There were still bats in the woods as of Friday evening, September 27 when Treleven hosted a gathering of Vermont Coverts co-operators for a special evening bat walk. When we tour the bat zones with visitors on Saturday mornings, any bats currently on the farm are sleeping in their roost trees so they’re never on view. People just need to take it on faith that they’re here. But just at dusk as we walked through one of the enhanced “foraging zones” in the woods—where the forest’s midstory has been removed to make it easier for bats to hunt insects—there they were, cruising about high up in the canopy. And then when we got back to the house, there was another bat circling the inside of the garage at bat-like speeds…until he/she made an escape into the night.
But the bats will soon be decamping to head for their winter hibernacula, which tend to be at the southern end of the marble belt that stretches from Middlebury to Manchester…and it’s in those caves where the ravages of white-nose syndrome are most often found. Based on quite a few anecdotal reports, though—some of them offered by visitors who have come to tour the bat zones here—there have been more bats sighted this past summer than has been the case for the past couple years. So perhaps the wheel is turning, and/or evolution is doing its thing. Survival of the fittest and all.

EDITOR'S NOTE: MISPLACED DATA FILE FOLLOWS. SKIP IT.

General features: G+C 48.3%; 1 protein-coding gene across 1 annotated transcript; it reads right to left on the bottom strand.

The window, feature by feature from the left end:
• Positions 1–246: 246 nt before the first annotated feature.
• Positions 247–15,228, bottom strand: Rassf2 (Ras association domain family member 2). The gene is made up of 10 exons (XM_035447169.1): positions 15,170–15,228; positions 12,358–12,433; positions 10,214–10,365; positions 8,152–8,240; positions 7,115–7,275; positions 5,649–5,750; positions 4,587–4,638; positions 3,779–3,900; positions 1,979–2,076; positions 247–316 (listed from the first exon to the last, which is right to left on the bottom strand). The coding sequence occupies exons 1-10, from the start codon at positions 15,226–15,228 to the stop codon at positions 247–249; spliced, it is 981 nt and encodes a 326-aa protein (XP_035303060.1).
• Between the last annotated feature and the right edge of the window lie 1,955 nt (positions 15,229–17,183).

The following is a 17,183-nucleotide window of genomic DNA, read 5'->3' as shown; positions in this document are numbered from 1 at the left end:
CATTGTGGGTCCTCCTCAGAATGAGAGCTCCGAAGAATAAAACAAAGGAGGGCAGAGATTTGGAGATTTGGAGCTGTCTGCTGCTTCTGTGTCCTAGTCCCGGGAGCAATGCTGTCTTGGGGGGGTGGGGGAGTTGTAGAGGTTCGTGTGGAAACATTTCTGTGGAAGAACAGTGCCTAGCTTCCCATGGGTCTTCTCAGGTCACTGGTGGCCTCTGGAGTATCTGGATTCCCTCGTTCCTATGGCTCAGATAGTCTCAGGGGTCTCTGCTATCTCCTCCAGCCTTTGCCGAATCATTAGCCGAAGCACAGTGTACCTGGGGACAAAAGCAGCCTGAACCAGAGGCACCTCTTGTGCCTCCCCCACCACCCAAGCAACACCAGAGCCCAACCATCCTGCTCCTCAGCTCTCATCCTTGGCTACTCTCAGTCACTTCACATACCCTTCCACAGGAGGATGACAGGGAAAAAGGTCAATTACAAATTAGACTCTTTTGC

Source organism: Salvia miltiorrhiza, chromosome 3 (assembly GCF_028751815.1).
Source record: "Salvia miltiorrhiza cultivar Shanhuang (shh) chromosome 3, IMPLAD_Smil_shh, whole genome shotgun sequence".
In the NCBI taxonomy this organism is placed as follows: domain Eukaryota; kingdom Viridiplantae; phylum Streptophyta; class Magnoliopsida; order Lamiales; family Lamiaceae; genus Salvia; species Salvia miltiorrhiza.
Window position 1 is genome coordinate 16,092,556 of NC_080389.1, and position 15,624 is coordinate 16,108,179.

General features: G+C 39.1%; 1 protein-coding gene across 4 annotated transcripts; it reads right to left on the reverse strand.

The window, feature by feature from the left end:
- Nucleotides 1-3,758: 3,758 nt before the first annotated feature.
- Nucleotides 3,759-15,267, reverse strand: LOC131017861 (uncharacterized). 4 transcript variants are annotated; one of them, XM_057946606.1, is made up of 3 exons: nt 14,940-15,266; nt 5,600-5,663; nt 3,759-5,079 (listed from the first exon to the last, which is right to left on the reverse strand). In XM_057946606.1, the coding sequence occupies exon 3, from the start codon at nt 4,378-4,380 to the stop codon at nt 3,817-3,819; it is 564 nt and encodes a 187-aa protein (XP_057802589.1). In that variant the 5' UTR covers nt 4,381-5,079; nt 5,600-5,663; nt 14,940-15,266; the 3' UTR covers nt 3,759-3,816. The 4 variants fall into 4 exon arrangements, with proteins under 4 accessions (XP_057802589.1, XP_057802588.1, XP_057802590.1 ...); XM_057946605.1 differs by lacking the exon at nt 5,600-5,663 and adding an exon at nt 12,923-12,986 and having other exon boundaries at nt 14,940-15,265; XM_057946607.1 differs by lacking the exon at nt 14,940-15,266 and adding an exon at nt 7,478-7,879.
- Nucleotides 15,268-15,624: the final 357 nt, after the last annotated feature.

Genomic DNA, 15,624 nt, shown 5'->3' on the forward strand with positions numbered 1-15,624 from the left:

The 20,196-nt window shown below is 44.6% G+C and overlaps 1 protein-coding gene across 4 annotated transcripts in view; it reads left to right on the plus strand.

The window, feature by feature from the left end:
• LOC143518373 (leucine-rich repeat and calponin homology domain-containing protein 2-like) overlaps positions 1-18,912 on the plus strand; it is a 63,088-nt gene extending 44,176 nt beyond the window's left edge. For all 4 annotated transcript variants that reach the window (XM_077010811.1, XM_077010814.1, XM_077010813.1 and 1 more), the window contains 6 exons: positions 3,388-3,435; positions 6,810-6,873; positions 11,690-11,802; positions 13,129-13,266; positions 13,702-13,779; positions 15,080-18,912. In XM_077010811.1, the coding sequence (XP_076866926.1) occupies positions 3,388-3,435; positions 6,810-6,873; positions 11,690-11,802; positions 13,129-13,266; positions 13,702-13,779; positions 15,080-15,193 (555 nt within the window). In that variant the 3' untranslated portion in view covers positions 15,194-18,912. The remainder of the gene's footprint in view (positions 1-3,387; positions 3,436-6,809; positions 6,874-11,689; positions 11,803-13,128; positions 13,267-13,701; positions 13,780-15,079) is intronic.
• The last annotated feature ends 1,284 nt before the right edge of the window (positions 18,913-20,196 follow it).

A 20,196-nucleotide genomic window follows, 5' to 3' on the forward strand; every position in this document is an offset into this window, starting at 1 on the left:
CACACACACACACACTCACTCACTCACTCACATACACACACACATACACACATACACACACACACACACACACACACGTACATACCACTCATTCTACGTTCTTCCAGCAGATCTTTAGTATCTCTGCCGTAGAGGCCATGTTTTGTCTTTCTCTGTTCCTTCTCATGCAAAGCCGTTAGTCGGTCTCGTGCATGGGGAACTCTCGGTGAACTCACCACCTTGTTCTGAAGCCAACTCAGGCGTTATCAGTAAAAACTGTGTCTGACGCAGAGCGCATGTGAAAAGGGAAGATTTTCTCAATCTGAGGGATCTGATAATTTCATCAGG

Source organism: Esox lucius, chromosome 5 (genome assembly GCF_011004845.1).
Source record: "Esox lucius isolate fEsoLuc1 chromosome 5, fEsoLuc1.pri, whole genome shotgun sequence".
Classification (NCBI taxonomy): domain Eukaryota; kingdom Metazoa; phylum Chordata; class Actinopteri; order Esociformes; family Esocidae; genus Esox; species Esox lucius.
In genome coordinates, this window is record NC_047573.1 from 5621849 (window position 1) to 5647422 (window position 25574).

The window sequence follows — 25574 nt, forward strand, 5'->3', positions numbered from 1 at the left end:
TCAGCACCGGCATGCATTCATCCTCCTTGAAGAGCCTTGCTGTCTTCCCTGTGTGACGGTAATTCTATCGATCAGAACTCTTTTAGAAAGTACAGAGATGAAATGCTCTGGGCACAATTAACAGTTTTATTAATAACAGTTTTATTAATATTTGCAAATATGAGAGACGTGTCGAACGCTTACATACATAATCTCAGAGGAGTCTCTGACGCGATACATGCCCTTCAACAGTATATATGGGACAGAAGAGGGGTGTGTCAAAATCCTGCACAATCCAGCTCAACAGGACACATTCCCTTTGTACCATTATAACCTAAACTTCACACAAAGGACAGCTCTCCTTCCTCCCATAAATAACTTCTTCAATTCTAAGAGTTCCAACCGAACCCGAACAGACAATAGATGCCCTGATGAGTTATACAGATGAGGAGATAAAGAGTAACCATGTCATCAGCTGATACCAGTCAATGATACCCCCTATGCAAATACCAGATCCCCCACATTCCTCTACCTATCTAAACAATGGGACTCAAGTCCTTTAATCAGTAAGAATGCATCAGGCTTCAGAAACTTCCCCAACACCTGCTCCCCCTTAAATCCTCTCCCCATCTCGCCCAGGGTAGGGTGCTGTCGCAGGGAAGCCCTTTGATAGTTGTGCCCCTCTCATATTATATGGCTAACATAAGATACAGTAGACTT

We’ve had as many as eleven people show up for a bat walk, and as few as just one—but we’re happy to lead these hikes for anyone who shows up at Don and Cheryl’s house at 10 a.m. on a Saturday. It’s interesting that different people tend to have different areas of expertise when it comes to appreciating the world around us. Some know the birds, some know the various ground-cover plants in the woods, some are adept at understanding the geological forces that shaped the land here. The pooling of each person’s knowledge has been a rewarding part of these Saturday hikes, which are “supposed” to take 90 minutes but often go on for longer than that when everyone starts sharing what they know!
The last Saturday morning bat walk—for this year, anyway—will take place on November 2, by which point the forests will no longer be in the ecstasies of autumn foliage. In fact, there could even be snow on the ground. But dress for the weather and climatic conditions, and we’ll be happy to show you around.